1974 - THE BEGINNING OF A FOOTBALL DYNASTY
The NFL has dominated professional football for so many years that it is easy to forget that throughout its history the league has had to fight off the attention of several other potential suitors attempting to have a share of the gold pot that is professional football.
1973 saw a renewed attack on the NFL’s dominance. This time it was the World Football League, the inspiration of Gary L. Davidson, who had honed his expertise in sports organising strong rival leagues in basketball and hockey.
In 1974, the World Football League held its first collegiate draft a week before the NFL held their lottery at the end of January. With all the established franchises glancing over their shoulders at the fledging World Football League, the Steelers head coach, Chuck Noll, had what I consider to be one of the best drafts ever for one team.
Before the selection process, Noll briefed the media with his usual observation before every draft - the Steelers would be taking the best football player available, regardless of position. That he certainly did.
His first two picks alone, Lynn Swann and Jack Lambert would have been immense additions for any team. But add John Stallworth and then Mike Webster and the final pieces of what became a Super Bowl winning team had been put together.
Under the shadow of the infant league, coach Noll had shone a spotlight on a Pittsburgh team that finally were going to become champions. Noll had cast aside the Steelers image of perennial losers and was now about to move the Steelers up to the final level.
Interestingly, both Noll’s first two picks had also been drafted by the World Football League with Memphis naming Swann in their second round and Lambert selected by Philadelphia in the sixth.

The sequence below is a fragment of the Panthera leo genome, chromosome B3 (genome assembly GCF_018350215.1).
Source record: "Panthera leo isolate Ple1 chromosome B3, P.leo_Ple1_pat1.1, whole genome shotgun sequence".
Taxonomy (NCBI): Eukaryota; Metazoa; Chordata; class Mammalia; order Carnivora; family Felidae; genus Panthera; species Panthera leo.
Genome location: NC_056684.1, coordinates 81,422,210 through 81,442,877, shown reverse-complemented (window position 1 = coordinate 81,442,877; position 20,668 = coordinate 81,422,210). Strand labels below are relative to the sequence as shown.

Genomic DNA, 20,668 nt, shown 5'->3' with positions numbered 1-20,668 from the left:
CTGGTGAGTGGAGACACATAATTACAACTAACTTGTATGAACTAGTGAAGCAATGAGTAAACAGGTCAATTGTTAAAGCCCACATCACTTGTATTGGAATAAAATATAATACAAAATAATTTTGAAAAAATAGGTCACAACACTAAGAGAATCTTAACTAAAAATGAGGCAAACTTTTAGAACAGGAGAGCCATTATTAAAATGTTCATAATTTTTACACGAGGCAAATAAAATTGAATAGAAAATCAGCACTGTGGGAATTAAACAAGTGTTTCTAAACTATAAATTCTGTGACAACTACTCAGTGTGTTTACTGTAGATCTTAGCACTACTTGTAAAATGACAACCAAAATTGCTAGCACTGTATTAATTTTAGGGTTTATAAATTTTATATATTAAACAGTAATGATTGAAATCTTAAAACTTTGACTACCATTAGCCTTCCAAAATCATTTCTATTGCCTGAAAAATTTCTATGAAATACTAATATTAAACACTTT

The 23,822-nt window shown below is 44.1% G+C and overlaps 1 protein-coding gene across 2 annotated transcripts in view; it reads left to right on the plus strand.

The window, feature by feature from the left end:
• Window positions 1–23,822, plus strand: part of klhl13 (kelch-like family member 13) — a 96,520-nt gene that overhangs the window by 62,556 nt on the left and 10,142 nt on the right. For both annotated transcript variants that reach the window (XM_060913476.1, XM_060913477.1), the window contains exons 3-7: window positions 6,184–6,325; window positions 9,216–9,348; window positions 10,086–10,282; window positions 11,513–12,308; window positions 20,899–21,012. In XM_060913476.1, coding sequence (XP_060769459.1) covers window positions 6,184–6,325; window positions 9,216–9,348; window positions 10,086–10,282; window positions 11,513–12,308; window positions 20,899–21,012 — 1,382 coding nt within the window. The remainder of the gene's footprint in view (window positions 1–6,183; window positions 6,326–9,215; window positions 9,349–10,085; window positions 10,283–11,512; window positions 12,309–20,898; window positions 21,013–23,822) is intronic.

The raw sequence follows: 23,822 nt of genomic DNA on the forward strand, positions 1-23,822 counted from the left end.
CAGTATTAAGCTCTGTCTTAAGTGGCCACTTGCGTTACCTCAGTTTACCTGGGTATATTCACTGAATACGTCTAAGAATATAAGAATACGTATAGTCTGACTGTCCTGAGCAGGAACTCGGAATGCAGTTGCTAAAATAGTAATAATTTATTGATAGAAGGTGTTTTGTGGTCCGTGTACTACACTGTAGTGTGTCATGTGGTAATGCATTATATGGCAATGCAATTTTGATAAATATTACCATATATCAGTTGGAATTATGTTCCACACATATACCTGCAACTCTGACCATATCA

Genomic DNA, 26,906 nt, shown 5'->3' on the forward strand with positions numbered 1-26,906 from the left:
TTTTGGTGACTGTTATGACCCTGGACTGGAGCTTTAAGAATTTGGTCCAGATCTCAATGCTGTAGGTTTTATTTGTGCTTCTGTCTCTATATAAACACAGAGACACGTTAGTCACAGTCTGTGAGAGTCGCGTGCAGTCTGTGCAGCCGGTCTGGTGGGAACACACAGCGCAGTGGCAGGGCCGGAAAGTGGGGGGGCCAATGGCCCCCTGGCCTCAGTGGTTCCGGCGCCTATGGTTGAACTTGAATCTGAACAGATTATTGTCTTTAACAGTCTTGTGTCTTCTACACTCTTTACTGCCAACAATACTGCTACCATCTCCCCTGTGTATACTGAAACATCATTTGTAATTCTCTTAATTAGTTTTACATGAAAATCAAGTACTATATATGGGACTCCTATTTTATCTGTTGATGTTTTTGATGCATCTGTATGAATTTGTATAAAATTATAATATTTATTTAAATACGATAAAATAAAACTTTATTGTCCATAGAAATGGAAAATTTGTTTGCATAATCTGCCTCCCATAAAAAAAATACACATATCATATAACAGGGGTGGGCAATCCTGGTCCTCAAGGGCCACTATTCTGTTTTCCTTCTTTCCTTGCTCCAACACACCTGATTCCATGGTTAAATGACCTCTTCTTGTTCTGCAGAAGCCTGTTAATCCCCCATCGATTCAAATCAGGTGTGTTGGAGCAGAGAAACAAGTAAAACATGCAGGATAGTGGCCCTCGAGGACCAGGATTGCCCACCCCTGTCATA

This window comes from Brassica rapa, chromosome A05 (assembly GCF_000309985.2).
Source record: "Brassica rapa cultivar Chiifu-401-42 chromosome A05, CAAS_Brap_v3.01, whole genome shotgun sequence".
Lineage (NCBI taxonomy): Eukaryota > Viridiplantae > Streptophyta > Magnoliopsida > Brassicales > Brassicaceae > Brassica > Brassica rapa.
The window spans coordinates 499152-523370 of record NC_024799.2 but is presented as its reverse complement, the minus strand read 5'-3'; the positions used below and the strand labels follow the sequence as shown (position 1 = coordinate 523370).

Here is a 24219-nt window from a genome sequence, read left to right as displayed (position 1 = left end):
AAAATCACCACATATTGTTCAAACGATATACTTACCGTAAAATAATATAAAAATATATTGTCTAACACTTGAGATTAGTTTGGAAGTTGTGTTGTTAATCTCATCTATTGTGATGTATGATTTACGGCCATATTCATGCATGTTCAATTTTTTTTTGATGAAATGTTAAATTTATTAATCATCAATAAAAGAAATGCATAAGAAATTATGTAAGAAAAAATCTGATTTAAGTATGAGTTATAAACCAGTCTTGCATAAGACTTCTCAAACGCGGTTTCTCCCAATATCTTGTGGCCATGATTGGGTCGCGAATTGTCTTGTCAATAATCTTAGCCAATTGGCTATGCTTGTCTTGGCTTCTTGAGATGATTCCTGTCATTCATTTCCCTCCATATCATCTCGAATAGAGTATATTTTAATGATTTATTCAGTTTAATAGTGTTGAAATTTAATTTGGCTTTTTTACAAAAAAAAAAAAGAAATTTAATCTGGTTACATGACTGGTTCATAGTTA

“I just couldn’t keep my eyes off Swann in the practices the week before the Senior Bowl,” Noll enthused. “I had heard about him of course, but the close up was even better.”
Whereas, Swann admitted his interest in football wasn’t great and that he would consider the offers from both teams that had selected him. He also had other career choices that he could pursue and emphasised that he wouldn’t think about playing football unless he was a starter.
Within a week of the draft, the Steelers added two free agents to their roster, Randy Grossman, tight end from Temple and Quincy Daniels running back from Cincinnati. The Steelers assistant coach Dan Radakovich, who had previously coached with the Cincinnati Bearcats, helped the signing of Daniels.
The NFL was still trying to establish its brand after the 1970 merger with the American Football League and having a competitor in the WFL to contend with was more than a nuisance. When the rival league held their draft a week earlier than the NFL went through the process, not only did they chose players coming out of college, but they selected many of the current NFL players.